Who represents justice in To Kill a Mocking Bird? 

1 Answer | Add Yours

sciftw's profile pic

sciftw | High School Teacher | (Level 1) Educator Emeritus

Posted on

I think Atticus Finch represents justice. On a surface level he is a defense attorney, so it is his job to provide the best possible defense to his clients so that justice might be faithfully carried out. On a deeper level though, Atticus's character is a model of justice. The book takes place during a racially unjust period of history. Black and white cultures are not fully integrated and racism runs deep for many people still. Even in the town of Maycomb there are plenty of people who believe Tom is guilty simply because he is black. Atticus, on the other hand, doesn't believe in judging a person based on his or her skin color. He treats all people fairly, with respect, dignity, and the honor they deserve for their actions, not their skin color. Atticus tries to instill those beliefs and behaviors in his two children, Jem and Scout.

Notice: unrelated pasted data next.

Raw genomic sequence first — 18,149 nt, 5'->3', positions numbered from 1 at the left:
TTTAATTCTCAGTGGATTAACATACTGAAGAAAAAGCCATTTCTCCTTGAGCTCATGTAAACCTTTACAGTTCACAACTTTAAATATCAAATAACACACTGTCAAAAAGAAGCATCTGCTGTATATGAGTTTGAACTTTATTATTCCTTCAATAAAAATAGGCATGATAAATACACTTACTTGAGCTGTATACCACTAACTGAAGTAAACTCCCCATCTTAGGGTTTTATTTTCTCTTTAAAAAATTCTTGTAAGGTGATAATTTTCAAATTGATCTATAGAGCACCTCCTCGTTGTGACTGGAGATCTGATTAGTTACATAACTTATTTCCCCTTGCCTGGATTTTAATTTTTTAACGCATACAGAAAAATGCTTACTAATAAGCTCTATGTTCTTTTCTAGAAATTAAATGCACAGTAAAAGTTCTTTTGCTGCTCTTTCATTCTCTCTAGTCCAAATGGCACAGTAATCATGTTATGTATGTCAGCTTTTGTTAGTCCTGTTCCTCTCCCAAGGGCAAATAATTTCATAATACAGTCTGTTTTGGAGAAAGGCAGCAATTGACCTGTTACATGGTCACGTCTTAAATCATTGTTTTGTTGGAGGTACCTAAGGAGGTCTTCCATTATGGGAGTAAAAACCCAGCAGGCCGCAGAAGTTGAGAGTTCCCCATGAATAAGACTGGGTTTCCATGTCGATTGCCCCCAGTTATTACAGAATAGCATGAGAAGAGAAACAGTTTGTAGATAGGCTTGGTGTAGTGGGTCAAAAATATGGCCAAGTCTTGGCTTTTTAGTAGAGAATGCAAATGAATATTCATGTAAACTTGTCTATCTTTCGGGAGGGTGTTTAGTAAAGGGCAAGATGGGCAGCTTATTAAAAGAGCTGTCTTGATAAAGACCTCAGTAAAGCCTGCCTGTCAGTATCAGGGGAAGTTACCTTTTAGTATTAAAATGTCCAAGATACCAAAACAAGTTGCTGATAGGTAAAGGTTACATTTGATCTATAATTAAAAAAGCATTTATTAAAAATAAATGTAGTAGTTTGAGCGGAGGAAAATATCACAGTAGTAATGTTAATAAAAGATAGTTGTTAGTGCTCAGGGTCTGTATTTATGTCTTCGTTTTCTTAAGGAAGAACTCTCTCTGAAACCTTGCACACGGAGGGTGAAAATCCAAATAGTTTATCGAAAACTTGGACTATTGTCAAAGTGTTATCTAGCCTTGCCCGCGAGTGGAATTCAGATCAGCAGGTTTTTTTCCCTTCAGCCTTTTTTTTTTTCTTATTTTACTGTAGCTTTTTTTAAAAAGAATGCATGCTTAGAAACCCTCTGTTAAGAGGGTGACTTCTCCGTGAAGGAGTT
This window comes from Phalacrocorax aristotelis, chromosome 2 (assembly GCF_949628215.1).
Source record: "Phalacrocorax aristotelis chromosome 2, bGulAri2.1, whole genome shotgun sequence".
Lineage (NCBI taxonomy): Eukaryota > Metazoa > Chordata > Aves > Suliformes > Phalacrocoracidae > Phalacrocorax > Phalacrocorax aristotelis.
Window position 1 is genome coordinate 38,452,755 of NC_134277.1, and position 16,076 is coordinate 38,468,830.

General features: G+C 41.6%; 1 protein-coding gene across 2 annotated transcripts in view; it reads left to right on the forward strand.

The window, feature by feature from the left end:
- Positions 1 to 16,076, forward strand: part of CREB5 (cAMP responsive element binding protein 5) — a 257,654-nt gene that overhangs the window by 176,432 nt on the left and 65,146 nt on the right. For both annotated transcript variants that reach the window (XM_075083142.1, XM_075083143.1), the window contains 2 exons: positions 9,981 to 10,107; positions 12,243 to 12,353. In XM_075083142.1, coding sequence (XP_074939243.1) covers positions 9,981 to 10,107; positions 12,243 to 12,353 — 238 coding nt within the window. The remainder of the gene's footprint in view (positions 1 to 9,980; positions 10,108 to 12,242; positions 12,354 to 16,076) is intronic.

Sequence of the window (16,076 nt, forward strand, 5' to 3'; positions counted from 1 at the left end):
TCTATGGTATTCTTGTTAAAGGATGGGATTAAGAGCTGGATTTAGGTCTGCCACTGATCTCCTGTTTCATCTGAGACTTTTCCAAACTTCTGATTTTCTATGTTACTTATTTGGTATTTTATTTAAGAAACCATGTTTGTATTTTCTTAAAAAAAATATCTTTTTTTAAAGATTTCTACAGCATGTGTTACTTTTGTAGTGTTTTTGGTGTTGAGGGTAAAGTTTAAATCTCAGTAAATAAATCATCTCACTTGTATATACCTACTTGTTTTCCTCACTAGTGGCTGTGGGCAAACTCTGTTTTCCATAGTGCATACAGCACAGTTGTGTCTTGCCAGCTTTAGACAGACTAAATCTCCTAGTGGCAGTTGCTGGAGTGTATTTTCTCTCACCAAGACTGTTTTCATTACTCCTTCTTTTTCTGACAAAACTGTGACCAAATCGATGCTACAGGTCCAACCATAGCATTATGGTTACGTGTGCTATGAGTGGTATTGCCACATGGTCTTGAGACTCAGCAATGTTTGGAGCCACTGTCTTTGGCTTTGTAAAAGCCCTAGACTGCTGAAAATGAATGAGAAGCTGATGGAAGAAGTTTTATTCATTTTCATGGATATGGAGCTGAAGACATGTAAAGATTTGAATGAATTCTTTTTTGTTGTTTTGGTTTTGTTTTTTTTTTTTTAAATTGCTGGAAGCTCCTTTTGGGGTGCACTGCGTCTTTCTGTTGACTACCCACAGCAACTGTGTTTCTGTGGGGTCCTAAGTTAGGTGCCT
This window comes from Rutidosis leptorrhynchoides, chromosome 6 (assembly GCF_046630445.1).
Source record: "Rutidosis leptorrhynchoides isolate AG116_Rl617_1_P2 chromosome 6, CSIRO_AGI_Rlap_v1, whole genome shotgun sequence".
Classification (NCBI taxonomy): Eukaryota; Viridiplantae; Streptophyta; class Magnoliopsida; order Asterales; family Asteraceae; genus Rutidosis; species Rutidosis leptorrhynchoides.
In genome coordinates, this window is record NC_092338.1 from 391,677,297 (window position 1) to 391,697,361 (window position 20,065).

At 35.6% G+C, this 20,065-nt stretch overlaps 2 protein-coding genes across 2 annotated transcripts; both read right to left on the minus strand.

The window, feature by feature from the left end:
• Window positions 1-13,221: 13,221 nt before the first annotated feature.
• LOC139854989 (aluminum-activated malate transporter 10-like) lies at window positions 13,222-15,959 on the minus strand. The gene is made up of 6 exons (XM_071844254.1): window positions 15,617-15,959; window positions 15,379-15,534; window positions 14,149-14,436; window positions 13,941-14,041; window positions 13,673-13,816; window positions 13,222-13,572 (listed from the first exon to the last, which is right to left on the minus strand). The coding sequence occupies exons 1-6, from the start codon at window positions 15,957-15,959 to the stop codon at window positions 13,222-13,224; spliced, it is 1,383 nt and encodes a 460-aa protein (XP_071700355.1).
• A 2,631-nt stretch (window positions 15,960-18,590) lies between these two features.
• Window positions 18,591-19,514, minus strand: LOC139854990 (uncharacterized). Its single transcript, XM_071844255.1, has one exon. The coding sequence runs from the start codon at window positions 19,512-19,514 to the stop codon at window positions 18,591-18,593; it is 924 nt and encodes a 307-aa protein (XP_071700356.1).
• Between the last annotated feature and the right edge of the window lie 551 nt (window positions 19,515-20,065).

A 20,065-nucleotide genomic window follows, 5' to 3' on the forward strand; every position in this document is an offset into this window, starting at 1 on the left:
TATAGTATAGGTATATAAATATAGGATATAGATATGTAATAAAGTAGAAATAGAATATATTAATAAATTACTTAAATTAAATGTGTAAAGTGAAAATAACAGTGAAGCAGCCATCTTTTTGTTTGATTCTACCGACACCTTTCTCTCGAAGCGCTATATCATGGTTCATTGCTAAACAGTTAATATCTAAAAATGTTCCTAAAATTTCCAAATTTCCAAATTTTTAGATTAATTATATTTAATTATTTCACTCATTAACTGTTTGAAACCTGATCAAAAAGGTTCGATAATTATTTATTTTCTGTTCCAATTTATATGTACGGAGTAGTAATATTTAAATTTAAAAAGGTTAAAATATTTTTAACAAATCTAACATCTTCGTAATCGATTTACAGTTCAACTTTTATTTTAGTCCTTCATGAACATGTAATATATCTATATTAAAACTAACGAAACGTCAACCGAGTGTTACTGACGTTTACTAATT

I also think Judge John Taylor deserves a nod for justice as well. Again, there is the surface interpretation. He's a judge of the courts, so he deals out justice every day. But the Tom Robinson case shows that Taylor really believes that justice needs to be given and defended at all costs no matter the skin color. Taylor specifically appoints Atticus to the case, even though a standard court appointed attorney should have been given the case. Taylor gives Atticus the case, because he believes that Atticus is Tom's best chance of a not guilty verdict. Taylor knows Tom didn't do it, and he wants to see justice served fairly. And he does it by working within the system that he upholds and works for. 

We’ve answered 318,917 questions. We can answer yours, too.

Ask a question